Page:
I’m always happy when someone is taking steps to provide for their future through a retirement plan. I’m often surprised, though, about how many times I learn that the business owner isn’t getting all that he or she might be able to out of their plan. They may have rushed to put in a plan to help reduce their taxes one year, or they may have put in a plan to appease their employees. In these circumstances, I love the opportunity to illustrate to clients how we might be able to create some powerful retirement solutions for the business owner using pension administration design techniques.
Case study 1 – small professional practice
The professional put in a Simplified Employee Pension (SEP-IRA) last year to help reduce income taxes. He was able to contribute 25% of his pay to the plan. This year, 2 employees will become eligible for the SEP. If he contributes 25% of his pay to his SEP this year, he will also have to contribute 25% of pay to each of his employees.
We showed him how the current SEP would compare to a 401(k) profit sharing plan. We were able to reduce the contribution being allocated to his employees from $11,600 in the SEP to $2,700 in the 401(k) while still providing the professional with his maximum $50,000 annual contribution.
Case study 2 – law firm partnership
Three attorneys are partners in a boutique firm. They have an associate attorney, and five support staff. The partners range in age from 42-62. The youngest of the partners is putting kids through private school, and has a lot of personal expenses. The oldest of the partners is looking to save as much as possible for her retirement. Their current plan calls for a contribution that allocates the same percentage of pay to all employees with a small additional contribution for pay over $110,100.
We pulled out our pension administration toolkit and recommended that they restructure their existing plan, and add a pension plan called a Cash Balance plan. Under the current 401(k) all employees can save what they wish out of their own paycheck. There is a 3% Safe Harbor contribution to all employees, and a 4.5% profit sharing contribution to the five support staff. Under the Cash Balance plan the oldest partner elects to have a contribution of $150,000, the youngest partner elects $50,000, and the third partner elects $100,000. The associate attorney is excluded, and the staff people receive $1,000 each.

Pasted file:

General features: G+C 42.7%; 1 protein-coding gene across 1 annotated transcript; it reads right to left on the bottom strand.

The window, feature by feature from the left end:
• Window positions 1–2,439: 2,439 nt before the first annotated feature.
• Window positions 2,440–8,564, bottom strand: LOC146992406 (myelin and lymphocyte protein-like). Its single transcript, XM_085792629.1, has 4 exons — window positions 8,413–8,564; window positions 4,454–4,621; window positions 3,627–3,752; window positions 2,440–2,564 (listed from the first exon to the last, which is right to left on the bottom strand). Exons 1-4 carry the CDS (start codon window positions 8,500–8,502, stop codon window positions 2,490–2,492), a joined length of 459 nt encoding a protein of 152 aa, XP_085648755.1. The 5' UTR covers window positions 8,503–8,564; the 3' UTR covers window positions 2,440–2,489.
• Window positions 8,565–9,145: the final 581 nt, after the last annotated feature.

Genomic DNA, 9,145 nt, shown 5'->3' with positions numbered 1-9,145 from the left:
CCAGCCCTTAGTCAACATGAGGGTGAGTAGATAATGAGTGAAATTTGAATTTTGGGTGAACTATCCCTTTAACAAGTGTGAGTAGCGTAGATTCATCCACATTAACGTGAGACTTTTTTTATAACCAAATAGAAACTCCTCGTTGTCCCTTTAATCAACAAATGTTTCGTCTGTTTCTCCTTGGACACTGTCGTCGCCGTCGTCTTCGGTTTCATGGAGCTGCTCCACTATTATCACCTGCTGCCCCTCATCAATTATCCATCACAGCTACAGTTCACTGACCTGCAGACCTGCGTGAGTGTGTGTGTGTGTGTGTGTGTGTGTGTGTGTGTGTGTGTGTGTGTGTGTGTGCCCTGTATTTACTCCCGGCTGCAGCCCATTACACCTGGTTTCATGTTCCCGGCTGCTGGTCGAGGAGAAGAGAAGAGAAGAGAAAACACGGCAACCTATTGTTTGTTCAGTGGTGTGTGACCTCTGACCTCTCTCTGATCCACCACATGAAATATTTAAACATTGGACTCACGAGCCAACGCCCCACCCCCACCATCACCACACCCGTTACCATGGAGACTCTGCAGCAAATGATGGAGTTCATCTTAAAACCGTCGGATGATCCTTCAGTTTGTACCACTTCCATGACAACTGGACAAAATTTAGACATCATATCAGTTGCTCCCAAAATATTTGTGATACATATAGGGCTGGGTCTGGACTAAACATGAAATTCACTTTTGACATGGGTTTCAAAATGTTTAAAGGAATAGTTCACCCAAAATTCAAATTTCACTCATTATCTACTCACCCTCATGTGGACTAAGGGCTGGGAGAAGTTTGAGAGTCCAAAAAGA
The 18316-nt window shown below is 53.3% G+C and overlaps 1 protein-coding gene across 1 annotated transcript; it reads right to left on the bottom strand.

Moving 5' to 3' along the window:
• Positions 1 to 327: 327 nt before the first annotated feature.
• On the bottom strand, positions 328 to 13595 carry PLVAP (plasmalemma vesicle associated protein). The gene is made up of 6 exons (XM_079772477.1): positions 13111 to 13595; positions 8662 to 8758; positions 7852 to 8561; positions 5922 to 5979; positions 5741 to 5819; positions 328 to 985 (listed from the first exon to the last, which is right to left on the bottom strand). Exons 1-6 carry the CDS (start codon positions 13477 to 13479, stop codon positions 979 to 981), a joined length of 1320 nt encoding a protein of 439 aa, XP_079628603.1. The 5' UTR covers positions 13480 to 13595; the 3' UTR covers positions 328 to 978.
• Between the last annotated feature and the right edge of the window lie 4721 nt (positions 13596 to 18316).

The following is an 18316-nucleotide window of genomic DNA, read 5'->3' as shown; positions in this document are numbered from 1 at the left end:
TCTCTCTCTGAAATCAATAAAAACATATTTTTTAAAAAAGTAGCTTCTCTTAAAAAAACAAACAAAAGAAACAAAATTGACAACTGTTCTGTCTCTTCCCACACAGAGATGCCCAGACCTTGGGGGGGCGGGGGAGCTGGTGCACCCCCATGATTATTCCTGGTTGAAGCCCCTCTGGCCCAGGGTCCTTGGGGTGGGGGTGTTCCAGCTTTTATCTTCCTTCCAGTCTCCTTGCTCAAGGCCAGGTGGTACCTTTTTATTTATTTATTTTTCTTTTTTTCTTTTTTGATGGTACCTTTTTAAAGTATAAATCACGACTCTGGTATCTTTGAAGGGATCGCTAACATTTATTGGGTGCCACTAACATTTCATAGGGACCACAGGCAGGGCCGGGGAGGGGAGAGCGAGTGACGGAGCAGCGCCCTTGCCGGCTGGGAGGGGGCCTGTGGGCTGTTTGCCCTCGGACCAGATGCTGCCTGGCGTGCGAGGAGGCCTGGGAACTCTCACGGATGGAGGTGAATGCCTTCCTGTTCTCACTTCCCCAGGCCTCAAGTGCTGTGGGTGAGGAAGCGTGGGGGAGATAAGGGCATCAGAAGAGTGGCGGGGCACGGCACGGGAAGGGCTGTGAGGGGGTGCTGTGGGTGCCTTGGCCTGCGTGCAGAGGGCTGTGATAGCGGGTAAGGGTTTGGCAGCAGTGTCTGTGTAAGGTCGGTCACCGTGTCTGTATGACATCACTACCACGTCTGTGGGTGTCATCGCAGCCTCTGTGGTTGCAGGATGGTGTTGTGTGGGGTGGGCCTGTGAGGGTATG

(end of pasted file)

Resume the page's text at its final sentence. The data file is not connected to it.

Case study 3 – service company
A family-owned company has about 150 employees, a majority of which are covered by a collective bargaining agreement. The company provides a 401(k) plan with a match, but many of the young employees do not participate. The family members are limited as to how much they can put into the plan due to the low participation rates of the employees
Our solution to this pension administration challenge is to perform the 401(k) testing for the non-union employees only. The Regulations allow us to exclude union employees from compliance testing. As a result, we were able to increase the contributions available to the family members without any additional cost to the company.
Pension administration is certainly a science, but we like to bring some artistic retirement solutions to the table for our clients. When the plan is designed to provide the desired level of contributions to the business owner(s), provide an opportunity for the employees to save for their future, all for a cost that makes sense to the company, we have a win-win design.
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